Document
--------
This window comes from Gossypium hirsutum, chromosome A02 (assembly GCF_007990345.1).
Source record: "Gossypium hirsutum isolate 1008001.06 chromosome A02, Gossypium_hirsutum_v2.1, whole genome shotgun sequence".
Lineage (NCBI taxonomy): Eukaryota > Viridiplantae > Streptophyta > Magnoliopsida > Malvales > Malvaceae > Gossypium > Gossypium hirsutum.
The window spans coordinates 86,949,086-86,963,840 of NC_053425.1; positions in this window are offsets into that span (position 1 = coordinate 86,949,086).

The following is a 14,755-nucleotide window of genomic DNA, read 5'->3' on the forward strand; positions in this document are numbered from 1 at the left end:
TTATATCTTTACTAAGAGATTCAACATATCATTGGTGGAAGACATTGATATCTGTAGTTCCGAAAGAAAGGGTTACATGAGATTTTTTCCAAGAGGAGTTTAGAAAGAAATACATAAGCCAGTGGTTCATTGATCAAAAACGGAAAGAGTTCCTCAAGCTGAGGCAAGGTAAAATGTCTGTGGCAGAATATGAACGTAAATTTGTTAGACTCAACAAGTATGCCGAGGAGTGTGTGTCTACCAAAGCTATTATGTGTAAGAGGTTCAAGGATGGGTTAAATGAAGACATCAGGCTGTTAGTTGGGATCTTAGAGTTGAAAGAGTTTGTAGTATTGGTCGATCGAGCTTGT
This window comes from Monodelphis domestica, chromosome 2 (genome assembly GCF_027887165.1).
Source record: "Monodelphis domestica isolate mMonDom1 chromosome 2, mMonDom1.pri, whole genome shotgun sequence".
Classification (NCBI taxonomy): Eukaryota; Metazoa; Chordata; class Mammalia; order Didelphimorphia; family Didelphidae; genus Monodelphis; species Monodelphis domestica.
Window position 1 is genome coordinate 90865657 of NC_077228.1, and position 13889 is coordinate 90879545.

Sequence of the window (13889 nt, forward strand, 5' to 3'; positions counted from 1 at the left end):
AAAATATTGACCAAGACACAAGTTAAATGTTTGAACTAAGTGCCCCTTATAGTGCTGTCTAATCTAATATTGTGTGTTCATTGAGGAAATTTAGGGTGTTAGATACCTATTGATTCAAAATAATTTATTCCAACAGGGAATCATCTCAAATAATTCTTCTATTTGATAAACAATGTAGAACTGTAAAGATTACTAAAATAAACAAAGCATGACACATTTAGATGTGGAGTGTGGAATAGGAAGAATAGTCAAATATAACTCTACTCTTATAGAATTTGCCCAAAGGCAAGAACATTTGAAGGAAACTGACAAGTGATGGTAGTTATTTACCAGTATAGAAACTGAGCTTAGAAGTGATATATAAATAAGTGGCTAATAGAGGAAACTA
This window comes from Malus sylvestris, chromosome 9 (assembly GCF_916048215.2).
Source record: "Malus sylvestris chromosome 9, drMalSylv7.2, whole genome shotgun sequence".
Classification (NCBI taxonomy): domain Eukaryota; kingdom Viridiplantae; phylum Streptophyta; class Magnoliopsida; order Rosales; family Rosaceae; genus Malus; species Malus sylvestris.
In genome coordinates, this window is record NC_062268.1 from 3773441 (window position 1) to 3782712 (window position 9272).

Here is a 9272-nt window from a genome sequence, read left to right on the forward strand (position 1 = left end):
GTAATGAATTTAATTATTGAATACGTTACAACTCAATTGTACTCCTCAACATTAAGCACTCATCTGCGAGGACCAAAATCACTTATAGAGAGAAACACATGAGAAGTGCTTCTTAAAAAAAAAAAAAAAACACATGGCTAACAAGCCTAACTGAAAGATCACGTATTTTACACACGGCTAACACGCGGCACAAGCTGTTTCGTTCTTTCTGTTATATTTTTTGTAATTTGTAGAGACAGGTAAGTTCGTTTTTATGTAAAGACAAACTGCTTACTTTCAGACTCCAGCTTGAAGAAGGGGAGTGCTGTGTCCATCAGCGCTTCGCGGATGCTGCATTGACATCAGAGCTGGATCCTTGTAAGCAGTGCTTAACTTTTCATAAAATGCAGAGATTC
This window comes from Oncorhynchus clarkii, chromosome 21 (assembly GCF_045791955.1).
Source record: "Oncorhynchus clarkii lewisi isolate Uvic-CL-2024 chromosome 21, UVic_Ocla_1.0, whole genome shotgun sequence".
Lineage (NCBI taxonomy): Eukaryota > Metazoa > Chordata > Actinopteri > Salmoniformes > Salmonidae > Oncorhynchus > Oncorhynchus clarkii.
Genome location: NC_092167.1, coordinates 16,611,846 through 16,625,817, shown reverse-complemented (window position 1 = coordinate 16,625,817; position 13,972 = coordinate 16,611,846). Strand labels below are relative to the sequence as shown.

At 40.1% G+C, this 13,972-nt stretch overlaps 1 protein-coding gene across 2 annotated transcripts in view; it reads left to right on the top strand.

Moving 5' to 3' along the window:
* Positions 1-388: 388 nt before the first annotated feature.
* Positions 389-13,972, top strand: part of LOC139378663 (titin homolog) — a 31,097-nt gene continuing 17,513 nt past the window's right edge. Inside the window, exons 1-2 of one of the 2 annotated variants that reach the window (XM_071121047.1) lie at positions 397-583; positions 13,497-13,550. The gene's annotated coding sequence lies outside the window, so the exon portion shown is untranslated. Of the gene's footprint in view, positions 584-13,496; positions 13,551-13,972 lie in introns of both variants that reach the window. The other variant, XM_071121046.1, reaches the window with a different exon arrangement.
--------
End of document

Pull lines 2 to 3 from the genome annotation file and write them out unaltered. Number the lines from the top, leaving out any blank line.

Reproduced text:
Source record: "Gossypium hirsutum isolate 1008001.06 chromosome A02, Gossypium_hirsutum_v2.1, whole genome shotgun sequence".
Lineage (NCBI taxonomy): Eukaryota > Viridiplantae > Streptophyta > Magnoliopsida > Malvales > Malvaceae > Gossypium > Gossypium hirsutum.